In what seems like a masochistic exercise of nostalgia, it seems that vinyl is not the only format to come back from the analogue graveyard. The humble cassette is making a return, my friends. Bands such as The Cribs and Father John Misty have been harking back to the good old days by selling cassette tapes alongside vinyl on their merchandise stalls. Indeed, the National Audio Company, which is one of the largest manufacturers of cassette tapes, claims to have sold 10 million cassettes over the past year. So is this merely another phase of the hipster revival, or is the cassette here to stay?
Anyone born in the golden pre-Noughties era has a memory of the good old cassette. Your eyes may glaze over when you recall listening to Stephen Fry's gentle lilt narrating Harry Potter, home recording personalized mix tapes, or even screwing the tangled film of a tape back into its coil with the end of a pencil. In a digital age where music is becoming more and more transient and disposable, I can understand the nostalgic appeal for artists and consumers.
Like vinyl, a cassette is a physical object complete with cover art and track list. It is something that can be collected, stacked in piles and strewn across the floor. This may seem trivial to digital giants but I don't think we should underestimate the advantage that having a tangible object has over the virtual format of a download. One of the selling points of vinyl, for example, is the artistry of the object as a whole. What you are given is not just a collection of songs but an aesthetically pleasing and collectable item, which can be shared and passed from hand to hand.
Streaming giant Spotify seems to be aiming to recreate this concept of sharing music in its marketing strategy. It bombards us with adverts, which tell us that 'music is for sharing', yet, personally, I don't think this can ever be successful digitally in the same way that it can in an analogue medium. As a free Spotify user, the consistent adverts don't do anything but remind me that these tracks aren't mine, even with Premium. You can make playlists tailored to your tastes, sure, but these tracks don't belong to you in any sense. Spotify isn't providing us with music which we can become emotionally attached to - it's providing us with a service.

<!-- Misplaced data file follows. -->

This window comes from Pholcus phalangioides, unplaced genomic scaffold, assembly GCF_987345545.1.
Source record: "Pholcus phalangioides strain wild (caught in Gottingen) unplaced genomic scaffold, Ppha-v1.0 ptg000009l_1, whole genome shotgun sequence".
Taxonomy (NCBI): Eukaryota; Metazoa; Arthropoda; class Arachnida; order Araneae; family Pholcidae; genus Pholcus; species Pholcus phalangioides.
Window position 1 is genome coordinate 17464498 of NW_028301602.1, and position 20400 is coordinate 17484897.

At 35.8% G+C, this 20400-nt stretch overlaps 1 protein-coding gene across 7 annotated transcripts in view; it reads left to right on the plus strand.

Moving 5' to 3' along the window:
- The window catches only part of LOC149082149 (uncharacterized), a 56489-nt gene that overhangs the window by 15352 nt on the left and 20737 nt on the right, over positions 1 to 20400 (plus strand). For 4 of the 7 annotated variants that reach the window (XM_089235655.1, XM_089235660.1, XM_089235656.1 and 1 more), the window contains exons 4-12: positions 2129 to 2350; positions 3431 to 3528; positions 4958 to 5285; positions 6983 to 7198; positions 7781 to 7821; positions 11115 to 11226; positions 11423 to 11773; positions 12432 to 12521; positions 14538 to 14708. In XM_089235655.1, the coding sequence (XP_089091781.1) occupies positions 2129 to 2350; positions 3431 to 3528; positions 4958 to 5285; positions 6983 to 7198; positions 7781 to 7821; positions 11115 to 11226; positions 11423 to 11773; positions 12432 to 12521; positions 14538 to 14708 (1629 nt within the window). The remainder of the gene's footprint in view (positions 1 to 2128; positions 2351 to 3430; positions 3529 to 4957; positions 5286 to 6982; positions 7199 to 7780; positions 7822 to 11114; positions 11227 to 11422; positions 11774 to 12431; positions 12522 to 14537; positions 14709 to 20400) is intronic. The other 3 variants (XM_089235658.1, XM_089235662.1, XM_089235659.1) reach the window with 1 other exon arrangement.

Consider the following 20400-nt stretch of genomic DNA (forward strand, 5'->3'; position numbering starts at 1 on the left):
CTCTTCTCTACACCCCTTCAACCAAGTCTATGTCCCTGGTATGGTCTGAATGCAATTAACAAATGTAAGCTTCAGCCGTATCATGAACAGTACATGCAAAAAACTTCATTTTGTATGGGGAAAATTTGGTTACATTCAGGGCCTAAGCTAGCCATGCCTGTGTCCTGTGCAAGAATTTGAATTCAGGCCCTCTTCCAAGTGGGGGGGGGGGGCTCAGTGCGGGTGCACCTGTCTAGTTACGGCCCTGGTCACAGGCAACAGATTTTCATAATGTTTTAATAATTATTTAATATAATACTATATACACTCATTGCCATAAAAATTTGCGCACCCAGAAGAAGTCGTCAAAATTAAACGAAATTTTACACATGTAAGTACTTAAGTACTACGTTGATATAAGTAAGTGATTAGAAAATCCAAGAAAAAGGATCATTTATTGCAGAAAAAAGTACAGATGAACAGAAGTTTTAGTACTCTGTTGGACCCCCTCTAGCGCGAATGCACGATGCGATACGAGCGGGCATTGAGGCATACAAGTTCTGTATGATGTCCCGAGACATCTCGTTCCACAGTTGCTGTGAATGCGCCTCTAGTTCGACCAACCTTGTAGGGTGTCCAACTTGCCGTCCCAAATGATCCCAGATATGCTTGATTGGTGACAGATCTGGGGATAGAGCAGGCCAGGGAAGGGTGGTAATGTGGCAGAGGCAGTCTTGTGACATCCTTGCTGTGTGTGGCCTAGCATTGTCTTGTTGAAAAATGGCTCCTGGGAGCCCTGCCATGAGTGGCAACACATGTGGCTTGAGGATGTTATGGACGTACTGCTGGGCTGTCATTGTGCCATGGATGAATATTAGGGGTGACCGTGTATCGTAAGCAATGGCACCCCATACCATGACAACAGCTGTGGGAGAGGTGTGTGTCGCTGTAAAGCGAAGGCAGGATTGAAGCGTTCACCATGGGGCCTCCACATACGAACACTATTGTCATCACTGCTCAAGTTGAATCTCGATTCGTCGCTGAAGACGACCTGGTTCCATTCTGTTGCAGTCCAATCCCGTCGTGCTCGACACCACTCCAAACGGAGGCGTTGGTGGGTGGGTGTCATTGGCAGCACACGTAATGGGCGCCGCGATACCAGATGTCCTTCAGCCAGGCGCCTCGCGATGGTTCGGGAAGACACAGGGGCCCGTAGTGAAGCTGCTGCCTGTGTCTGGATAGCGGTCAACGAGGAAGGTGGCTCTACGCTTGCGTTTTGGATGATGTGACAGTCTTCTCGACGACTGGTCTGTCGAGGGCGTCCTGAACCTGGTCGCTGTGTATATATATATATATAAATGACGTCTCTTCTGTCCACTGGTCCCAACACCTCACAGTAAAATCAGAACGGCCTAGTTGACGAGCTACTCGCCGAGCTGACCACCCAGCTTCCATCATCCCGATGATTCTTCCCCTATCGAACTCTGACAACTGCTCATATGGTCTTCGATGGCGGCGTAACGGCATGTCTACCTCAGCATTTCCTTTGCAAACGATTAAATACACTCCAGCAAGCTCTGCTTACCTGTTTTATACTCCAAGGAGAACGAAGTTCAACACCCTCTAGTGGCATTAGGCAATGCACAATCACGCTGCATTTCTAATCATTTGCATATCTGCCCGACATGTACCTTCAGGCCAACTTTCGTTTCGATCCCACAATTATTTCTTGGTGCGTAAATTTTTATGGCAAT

Digital advocates argue that the lo-fi cassette is let down by audio quality. However, Matt Smith, cassette technician at distributor Duplication, disagrees. He says that 'What's cool about tapes is the way they wear out: the way a record gets scratched, a tape gets warped and warbly. [...] People even put a worn out tape effect on their digital master.'
Smith's response seems to expose a conflict in the future of audio. Some, such as Neil Young, are calling for an improvement in audio quality. His creation, the Pono Player, which looks deceptively like a Gameboy, exclusively plays higher quality FLAC files and aims to challenge the compressed audio files of MP3 and AAC. On the other hand, it is undeniable that the gritty, rough around the edges, nature of vinyl and the cassette is gaining popularity, and fast.
So far I've clumped cassette and vinyl together, but this doesn't tell us why cassettes in particular are experiencing something of a renaissance in popularity. Probably the most obvious reason is that cassettes are a great deal cheaper than its analogue sibling, to buy and to manufacture. The band Sleater Kinney sells their album 'No Cities to Love' at $9.00 on cassette, whereas the vinyl goes for $20.00 and the deluxe edition goes for $40.00. I can imagine that cassette players are a great deal cheaper than a record player too. This doesn't just apply to the consumer; cassettes are much faster to manufacture and distribute than their larger counterparts.
In fact, Canadian Indie band Alvvays self released their album last year on cassette in order to distribute it quickly before their first tour. Molly Rankin, the lead singer of the band says: 'We needed something to give people and the cassette was the best way to do it without the whole thing ending up online.' Other musicians seem to be following suit, with Urban Outfitters now stocking retro cassette players and music from the likes of Run the Jewels and Beach House, amongst their vinyl section.
This being said, no, I won't be rushing to buy a beaten up Walkman from Ebay. Yet, I think the rise in popularity for cassettes removes any doubt about the important shifts in the medium of music consumption. As companies like Tidal, Apple Music and Spotify are making music more and more accessible, yet at the same time more disposable, cassettes are a cheaper alternative to vinyl. They allow for the 'do-it-your-own-way' nature of playlists that services such as Spotify have to their advantage. Importantly however, they also retain the palpability of a physical object, the gritty sound and the cool and 'edgy' vibe that makes vinyl so popular.
Yes, the lo-fi audio quality of the cassette is a drawback, but in in a comforting way, as we grow older and become more battered and bruised, so do our records and tapes. Our music ages with us, and this kind of personal experience, that analogue provides, is exactly what streaming giants should be afraid of.